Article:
Who are you

I put in a site meter a few days ago to show me how many hits I was getting. The website also tells me where people are from and from what page they were referred from (if any). It's been fascinating over the last few days to watch. Obviously most of the hits have come from my hometown of Elyria, especially after the Chronicle-Telegram article came out. But I've had visitors from Michigan, Arkansas, Georgia, California, as well as Portugal, India, Taiwan, Sweden, and the Netherlands. The one thing Sitemeter doesn't tell me is who people are. That's what I'm asking you for. If you know me, if you don't know me, whatever- leave a comment. If you've spent more than 30 seconds reading the musings at this site tell me that also. If you're from one of the churches I've been a part of in the past and you radically disagree with my interpretation of events, pass it along. Click the comment link at the bottom of the post and type away.

Tuesday, August 09, 2005

Just say you'll wait

Hold my hand inside your hands
I need someone who understands
I need someone someone who hears
For you I've waited all these years

For you I'd wait 'til kingdom come
Until my day, my day is done
And say you'll come and set me free
Just say you'll wait you'll wait for me.
---Coldplay, "'Til Kingdom Come"

Link to the Chronicle article

Chris Powell and the editors at the Chronicle-Telegram have given permission to post a reproduction of the article that appeared in Sunday's newspaper. You can find a .pdf file here.

Monday, August 08, 2005

Say the word

My thanks to Bryan Bird, one of the other bloggers featured in the Chronicle-Telegram article, who placed a link to my blog on his blog, sending a flood of traffic my way. Welcome to the show, everyone.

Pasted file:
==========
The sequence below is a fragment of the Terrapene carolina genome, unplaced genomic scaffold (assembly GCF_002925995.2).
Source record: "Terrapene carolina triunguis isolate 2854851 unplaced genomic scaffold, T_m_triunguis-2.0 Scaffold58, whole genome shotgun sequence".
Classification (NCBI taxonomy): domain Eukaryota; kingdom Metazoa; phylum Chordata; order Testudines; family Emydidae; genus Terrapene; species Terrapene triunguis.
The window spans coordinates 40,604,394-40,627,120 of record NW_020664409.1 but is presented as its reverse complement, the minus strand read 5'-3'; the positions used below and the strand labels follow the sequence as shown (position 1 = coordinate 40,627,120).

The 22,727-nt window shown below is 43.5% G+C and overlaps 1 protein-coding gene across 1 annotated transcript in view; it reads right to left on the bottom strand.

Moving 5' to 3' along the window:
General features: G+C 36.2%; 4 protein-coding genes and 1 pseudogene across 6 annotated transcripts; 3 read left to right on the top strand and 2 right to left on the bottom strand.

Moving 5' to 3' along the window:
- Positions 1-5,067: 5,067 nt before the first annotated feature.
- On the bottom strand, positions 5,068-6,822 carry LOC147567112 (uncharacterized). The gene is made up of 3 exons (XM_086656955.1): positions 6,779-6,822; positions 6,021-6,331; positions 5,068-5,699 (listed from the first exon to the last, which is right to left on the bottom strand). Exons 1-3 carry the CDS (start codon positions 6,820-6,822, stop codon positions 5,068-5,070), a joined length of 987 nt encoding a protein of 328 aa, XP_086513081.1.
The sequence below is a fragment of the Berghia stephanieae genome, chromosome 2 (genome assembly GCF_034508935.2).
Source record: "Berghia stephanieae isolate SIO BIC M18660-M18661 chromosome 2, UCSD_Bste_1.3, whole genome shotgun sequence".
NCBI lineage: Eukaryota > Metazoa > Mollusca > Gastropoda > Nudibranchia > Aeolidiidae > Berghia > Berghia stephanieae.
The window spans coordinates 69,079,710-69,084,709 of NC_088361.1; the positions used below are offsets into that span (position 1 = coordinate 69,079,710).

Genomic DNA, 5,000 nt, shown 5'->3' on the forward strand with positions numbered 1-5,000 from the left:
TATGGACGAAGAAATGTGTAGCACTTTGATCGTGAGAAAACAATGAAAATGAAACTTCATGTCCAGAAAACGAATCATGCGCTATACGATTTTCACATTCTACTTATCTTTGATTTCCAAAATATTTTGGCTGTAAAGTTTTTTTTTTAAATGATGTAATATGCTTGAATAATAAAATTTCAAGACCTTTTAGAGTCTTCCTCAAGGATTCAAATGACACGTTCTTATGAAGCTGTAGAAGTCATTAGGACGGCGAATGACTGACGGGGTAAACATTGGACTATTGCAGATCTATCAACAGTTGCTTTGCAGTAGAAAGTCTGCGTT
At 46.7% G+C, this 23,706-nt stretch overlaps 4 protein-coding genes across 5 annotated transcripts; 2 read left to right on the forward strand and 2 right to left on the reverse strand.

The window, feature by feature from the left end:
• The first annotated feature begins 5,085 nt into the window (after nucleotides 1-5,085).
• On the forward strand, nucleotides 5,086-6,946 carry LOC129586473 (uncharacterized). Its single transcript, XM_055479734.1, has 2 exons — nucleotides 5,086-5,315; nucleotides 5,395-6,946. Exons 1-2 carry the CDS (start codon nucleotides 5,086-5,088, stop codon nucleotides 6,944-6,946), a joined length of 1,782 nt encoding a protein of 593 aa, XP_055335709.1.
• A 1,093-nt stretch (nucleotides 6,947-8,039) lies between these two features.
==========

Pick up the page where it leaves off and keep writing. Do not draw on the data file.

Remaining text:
In response to my difficulties with modern Christianity as well as my relationship with God, I received the same advice from two different people- Steve, a resident of Elyria, and Carla, a blogger who has two listings in my list of links, her site and the Emergent No site. They both counseled me to get into the Word. Let’s run with that for awhile. When I first got saved the Bible was my food and drink. I couldn’t get enough of the Bible and read it every chance I got. It was within the same timeframe that we first got cable, and the world of TV preachers was opened up to me as well. Jimmy Swaggart, Jim Bakker, Jerry Falwell, and lesser known ministers such as Gary Greenwald and Larry Allen took up my TV watching time. On the radio I listened to WCRF and WTOF until the late hours of the night. They preached out of the Bible and that’s what I was hungry for.

I was attending Christian Assembly of God in Lorain, OH at the time (later Church on the North Coast), and they didn’t call it the Bible, they called it “the Word.” “Get into the Word, brother!” I would be admonished. “What is the Lord speaking to you through the Word?” Calling it the Word seemed to make it more personal, more immediate. It was as if Jesus himself were sitting across the couch from me, speaking it to me himself. The Bible wasn’t a textbook but a companion. I read it for food; I wasn’t mining it for ammunition.

There came a point, however, when reading the Bible became less enjoyable and more like a chore. Perhaps it was when I became more aware of the differences between Protestants and Catholics. Maybe it was Witness Lee, fantastic Bible teacher that he was, who saw a hidden meaning in every verse possible. If Paul said “Jesus Christ” instead of “Christ Jesus” in a passage, that meant that a different aspect of Christ’s redemption was unfolding. Could it have been John MacArthur’s anti-charismatic beliefs, discovered as I was attending a series of charismatic churches? John MacArthur was (and still is) a great speaker. How could I reconcile the disparity between what I was hearing on his radio broadcast and what Louis Kayatin was preaching from the pulpit? They both loved the Lord, as well as all of the other preachers I was listening to. Why can’t two people who love the Lord, or three or a dozen or a thousand, fellowship with each other?